Two or three days after the surrender the cavalry division was marched back to the foothills west of El Caney, and there went into camp, together with the artillery. It was a most beautiful spot beside a stream of clear water, but it was not healthy. In fact no ground in the neighborhood was healthy. For the tropics the climate was not bad, and I have no question but that a man who was able to take good care of himself could live there all the year round with comparative impunity; but the case was entirely different with an army which was obliged to suffer great exposure, and to live under conditions which almost insured being attacked by the severe malarial fever of the country. My own men were already suffering badly from fever, and they got worse rather than better in the new camp. The same was true of the other regiments in the cavalry division. A curious feature was that the colored troops seemed to suffer as heavily as the white. From week to week there were slight relative changes, but on the average all the six cavalry regiments, the Rough Riders, the white regulars, and the colored regulars seemed to suffer about alike, and we were all very much weakened; about as much as the regular infantry, although naturally not as much as the volunteer infantry.

Yet even under such circumstances adventurous spirits managed to make their way out to us. In the fortnight following the last bombardment of the city I enlisted no less than nine such recruits, six being from Harvard, Yale, or Princeton; and Bull, the former Harvard oar, who had been back to the States crippled after the first fight, actually got back to us as a stowaway on one of the transports, bound to share the luck of the regiment, even if it meant yellow fever.

There were but twelve ambulances with the army, and these were quite inadequate for their work; but the conditions in the large field hospitals were so bad, that as long as possible we kept all of our sick men in the regimental hospital at the front. Dr. Church did splendid work, although he himself was suffering much more than half the time from fever. Several of the men from the ranks did equally well, especially a young doctor from New York, Harry Thorpe, who had enlisted as a trooper, but who was now made acting assistant-surgeon. It was with the greatest difficulty that Church and Thorpe were able to get proper medicine for the sick, and it was almost the last day of our stay before we were able to get cots for them. Up to that time they lay on the ground. No food was issued suitable for them, or for the half-sick men who were not on the doctor's list; the two classes by this time included the bulk of the command. Occasionally we got hold of a wagon or of some Cuban carts, and at other times I used my improvised pack-train (the animals of which, however, were continually being taken away from us by our superiors) and went or sent back to the sea-coast at Siboney or into Santiago itself to get rice, flour, cornmeal, oatmeal, condensed milk, potatoes, and canned vegetables. The rice I bought in Santiago; the best of the other stuff I got from the Red Cross through Mr. George Kennan and Miss Clara Barton and Dr. Lesser; but some of it I got from our own transports. Colonel Weston, the Commissary-General, as always, rendered us every service in his power. This additional and varied food was of the utmost service, not merely to the sick but in preventing the well from becoming sick. Throughout the campaign the Division Inspector-General, Lieutenant-Colonel Garlington, and Lieutenants West and Dickman, the acting division quartermaster and commissary, had done everything in their power to keep us supplied with food; but where there were so few mules and wagons even such able and zealous officers could not do the impossible.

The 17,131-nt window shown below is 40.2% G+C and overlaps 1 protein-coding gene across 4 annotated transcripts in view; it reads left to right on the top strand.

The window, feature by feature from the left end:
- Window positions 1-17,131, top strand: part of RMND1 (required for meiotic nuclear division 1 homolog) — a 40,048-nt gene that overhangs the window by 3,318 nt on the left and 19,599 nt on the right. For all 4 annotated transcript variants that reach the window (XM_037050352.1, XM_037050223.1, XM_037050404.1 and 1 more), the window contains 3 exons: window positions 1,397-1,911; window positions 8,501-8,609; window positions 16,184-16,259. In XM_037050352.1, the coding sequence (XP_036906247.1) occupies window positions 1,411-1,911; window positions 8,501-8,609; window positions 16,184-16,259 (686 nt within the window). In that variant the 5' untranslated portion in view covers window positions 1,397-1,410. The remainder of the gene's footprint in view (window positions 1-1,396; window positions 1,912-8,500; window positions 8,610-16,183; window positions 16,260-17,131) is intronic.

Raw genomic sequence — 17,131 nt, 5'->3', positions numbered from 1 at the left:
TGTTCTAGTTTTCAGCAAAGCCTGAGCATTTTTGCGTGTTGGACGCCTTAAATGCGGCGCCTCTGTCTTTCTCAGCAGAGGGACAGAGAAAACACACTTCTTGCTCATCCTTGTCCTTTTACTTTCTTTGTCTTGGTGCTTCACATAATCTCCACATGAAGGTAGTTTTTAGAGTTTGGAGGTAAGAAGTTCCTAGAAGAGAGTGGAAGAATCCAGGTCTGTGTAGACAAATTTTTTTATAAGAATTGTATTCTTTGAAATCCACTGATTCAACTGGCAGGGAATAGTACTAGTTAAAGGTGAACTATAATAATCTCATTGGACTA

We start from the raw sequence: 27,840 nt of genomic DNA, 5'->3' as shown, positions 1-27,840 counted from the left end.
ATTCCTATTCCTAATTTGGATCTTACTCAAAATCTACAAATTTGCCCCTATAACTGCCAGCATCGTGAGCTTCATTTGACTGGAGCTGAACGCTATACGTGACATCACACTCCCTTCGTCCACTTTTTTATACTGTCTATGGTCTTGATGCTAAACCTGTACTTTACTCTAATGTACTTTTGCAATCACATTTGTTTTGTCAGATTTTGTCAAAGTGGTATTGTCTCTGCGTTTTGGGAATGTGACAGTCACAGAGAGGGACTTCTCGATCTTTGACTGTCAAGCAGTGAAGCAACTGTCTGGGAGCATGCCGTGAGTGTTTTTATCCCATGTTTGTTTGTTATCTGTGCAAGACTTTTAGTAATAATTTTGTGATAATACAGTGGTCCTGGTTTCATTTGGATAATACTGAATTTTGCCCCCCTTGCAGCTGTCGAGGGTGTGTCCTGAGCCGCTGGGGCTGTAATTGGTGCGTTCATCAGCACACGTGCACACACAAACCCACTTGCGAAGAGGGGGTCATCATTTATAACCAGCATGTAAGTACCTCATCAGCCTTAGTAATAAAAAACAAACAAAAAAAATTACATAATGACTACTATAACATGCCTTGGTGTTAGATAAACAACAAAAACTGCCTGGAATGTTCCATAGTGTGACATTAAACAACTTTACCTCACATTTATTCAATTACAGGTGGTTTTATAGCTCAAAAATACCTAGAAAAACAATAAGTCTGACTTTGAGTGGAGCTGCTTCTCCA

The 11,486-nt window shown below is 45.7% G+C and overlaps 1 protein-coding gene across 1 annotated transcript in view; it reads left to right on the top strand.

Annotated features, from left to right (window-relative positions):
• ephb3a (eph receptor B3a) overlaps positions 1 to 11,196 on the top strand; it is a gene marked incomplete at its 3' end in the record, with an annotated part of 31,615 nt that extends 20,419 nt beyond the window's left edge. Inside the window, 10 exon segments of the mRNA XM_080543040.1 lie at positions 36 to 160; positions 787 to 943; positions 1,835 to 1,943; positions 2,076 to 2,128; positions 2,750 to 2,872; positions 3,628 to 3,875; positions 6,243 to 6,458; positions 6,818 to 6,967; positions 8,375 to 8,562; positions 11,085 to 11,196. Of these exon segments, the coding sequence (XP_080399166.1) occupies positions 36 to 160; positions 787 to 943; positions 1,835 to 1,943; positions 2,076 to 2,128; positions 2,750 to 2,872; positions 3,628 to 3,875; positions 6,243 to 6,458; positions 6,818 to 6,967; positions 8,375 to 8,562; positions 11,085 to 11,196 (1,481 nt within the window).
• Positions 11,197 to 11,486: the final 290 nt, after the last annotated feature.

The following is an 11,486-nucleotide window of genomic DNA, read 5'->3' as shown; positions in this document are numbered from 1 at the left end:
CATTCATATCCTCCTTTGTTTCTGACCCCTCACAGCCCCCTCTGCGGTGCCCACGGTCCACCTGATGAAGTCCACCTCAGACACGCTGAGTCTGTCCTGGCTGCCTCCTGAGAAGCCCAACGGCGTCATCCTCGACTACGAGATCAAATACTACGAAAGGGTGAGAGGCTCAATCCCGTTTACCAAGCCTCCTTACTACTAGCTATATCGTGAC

We had the camp policed thoroughly, and I made the men build little bunks of poles to sleep on. By July 23rd, when we had been ashore a month, we were able to get fresh meat, and from that time on we fared well; but the men were already sickening. The chief trouble was the malarial fever, which was recurrent. For a few days the man would be very sick indeed; then he would partially recover, and be able to go back to work; but after a little time he would be again struck down. Every officer other than myself except one was down with sickness at one time or another. Even Greenway and Goodrich succumbed to the fever and were knocked out for a few days. Very few of the men indeed retained their strength and energy, and though the percentage actually on the sick list never got over twenty, there were less than fifty per cent who were fit for any kind of work. All the clothes were in rags; even the officers had neither socks nor underwear. The lithe college athletes had lost their spring; the tall, gaunt hunters and cow-punchers lounged listlessly in their dog-tents, which were steaming morasses during the torrential rains, and then ovens when the sun blazed down; but there were no complaints.

Through some blunder our march from the intrenchments to the camp on the foothills, after the surrender, was made during the heat of the day; and though it was only some five miles or thereabouts, very nearly half the men of the cavalry division dropped out. Captain Llewellen had come back, and led his troop on the march. He carried a pick and shovel for one of his sick men, and after we reached camp walked back with a mule to get another trooper who had fallen out from heat exhaustion. The result was that the captain himself went down and became exceedingly sick. We at last succeeded in sending him to the States. I never thought he would live, but he did, and when I met him again at Montauk Point he had practically entirely recovered. My orderly, Henry Bardshar, was struck down, and though he ultimately recovered, he was a mere skeleton, having lost over eighty pounds.